Are we guaranteed that there will only be one theory for a set of rules in AQFT
 
9:24 PM
@Slereah Pretty sure that's not its goal.
 
But then why
 
It's just supposed to axiomatize QFT in a rigorous manner.
 
Since it's always presented as the solution to the unitary inequivalence
 
But there are many QFTs, so why would you expect uniqueness?
 
But why AQFT and not another theory based on a Hilbert space, then
 
9:25 PM
@Slereah Oh, it evades Haag's theorem by the axioms being so strong that you don't need the interaction picture
 
What axiom makes it unecessary?
 
Well, I don't know which of the axioms you're looking at, but I think it essentially assumes that you "have" all the interacting operators already.
 
Pretty tall order
 
It's a formal definition of a QFT
Just like Lagrangian or Hamiltonian mechanics. You shouldn't expect any specifics from it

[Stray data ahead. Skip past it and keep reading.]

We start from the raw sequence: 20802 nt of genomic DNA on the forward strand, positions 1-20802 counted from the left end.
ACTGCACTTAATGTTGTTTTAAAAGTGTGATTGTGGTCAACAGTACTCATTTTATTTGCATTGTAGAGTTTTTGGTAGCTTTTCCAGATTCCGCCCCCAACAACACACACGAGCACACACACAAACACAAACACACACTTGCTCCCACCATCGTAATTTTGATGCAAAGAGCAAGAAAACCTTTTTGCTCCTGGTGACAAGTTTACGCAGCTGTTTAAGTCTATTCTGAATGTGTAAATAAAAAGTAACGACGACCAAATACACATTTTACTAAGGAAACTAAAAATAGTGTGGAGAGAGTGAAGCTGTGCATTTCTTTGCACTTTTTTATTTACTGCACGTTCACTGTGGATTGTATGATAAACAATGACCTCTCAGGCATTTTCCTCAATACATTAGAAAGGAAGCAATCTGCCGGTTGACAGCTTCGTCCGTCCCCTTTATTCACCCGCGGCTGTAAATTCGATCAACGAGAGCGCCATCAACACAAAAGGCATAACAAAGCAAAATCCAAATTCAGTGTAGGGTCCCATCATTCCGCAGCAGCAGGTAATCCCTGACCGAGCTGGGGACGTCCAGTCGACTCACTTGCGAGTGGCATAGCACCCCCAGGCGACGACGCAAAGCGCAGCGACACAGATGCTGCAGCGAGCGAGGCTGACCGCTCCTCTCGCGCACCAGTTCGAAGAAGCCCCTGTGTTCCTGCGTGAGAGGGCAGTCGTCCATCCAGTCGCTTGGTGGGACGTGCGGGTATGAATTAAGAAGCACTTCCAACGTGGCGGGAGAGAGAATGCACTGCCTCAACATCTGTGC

I wouldn't if it wasn't put on such a pedestal!
 
9:28 PM
And yes, both AQFT and FQFT as axiomatization suffer from the axioms being so strong that we don't know how to produce SM-like theories that fulfill them
 
wtf is FQFT
what will they think of next??
 
Well I've seen a few interacting theories based on AQFT
But they're not pretty to look at
functiorial QFT, @0celouvskyopoulo7
 
@0celouvskyopoulo7 Functorial QFT, it actually works for TQFT, not so much for actual QFTs :P
 
I thought AQFT was functorial
 
Also the interacting AQFTs still need renormalization anyway
it's all a ruse
 
9:30 PM
@0celouvskyopoulo7 The "functorial" here doesn't mean "functors occur in it", but that you essentially define a QFT to be a certain functor on a cobordism category.
 
@ACuriousMind Hmmm
 
Well QFT is also a functor in AQFT
The old presheaf
 
How about I multiply by $1+\phi_\epsilon$, where $\phi_\epsilon$ is nascent delta
that should work
Moving on
 
I think it's time 4 bed
 
I think it's time 4 a snack
 
9:33 PM
@Slereah oh no
"A smooth $n$-dimensional mainfold $(M,g)$ with Riemannian metric $g\in W^{1,q}_\mathrm{loc}(M)$"
How does life even work when the metric isn't smooth
 
10:03 PM
dead chat?
 
10:31 PM
dead-reckoning chat